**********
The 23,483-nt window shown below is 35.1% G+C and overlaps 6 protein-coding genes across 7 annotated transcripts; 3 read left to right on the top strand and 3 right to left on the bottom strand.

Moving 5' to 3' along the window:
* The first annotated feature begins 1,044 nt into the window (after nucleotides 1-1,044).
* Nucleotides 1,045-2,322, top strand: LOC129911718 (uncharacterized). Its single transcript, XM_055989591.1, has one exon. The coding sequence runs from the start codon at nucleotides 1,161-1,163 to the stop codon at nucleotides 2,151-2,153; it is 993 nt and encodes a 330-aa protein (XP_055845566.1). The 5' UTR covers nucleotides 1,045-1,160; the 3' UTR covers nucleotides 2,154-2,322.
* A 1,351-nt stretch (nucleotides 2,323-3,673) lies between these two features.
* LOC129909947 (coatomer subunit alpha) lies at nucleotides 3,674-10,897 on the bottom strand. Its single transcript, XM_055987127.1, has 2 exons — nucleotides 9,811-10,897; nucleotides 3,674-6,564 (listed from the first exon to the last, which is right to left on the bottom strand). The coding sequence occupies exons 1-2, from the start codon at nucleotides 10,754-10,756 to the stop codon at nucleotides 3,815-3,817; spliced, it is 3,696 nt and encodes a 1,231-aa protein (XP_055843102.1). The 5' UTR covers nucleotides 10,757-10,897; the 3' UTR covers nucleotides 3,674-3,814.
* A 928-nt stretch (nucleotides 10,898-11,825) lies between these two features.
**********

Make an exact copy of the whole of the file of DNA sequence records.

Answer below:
The 23,483-nt window shown below is 35.1% G+C and overlaps 6 protein-coding genes across 7 annotated transcripts; 3 read left to right on the top strand and 3 right to left on the bottom strand.

Moving 5' to 3' along the window:
* The first annotated feature begins 1,044 nt into the window (after nucleotides 1-1,044).
* Nucleotides 1,045-2,322, top strand: LOC129911718 (uncharacterized). Its single transcript, XM_055989591.1, has one exon. The coding sequence runs from the start codon at nucleotides 1,161-1,163 to the stop codon at nucleotides 2,151-2,153; it is 993 nt and encodes a 330-aa protein (XP_055845566.1). The 5' UTR covers nucleotides 1,045-1,160; the 3' UTR covers nucleotides 2,154-2,322.
* A 1,351-nt stretch (nucleotides 2,323-3,673) lies between these two features.
* LOC129909947 (coatomer subunit alpha) lies at nucleotides 3,674-10,897 on the bottom strand. Its single transcript, XM_055987127.1, has 2 exons — nucleotides 9,811-10,897; nucleotides 3,674-6,564 (listed from the first exon to the last, which is right to left on the bottom strand). The coding sequence occupies exons 1-2, from the start codon at nucleotides 10,754-10,756 to the stop codon at nucleotides 3,815-3,817; spliced, it is 3,696 nt and encodes a 1,231-aa protein (XP_055843102.1). The 5' UTR covers nucleotides 10,757-10,897; the 3' UTR covers nucleotides 3,674-3,814.
* A 928-nt stretch (nucleotides 10,898-11,825) lies between these two features.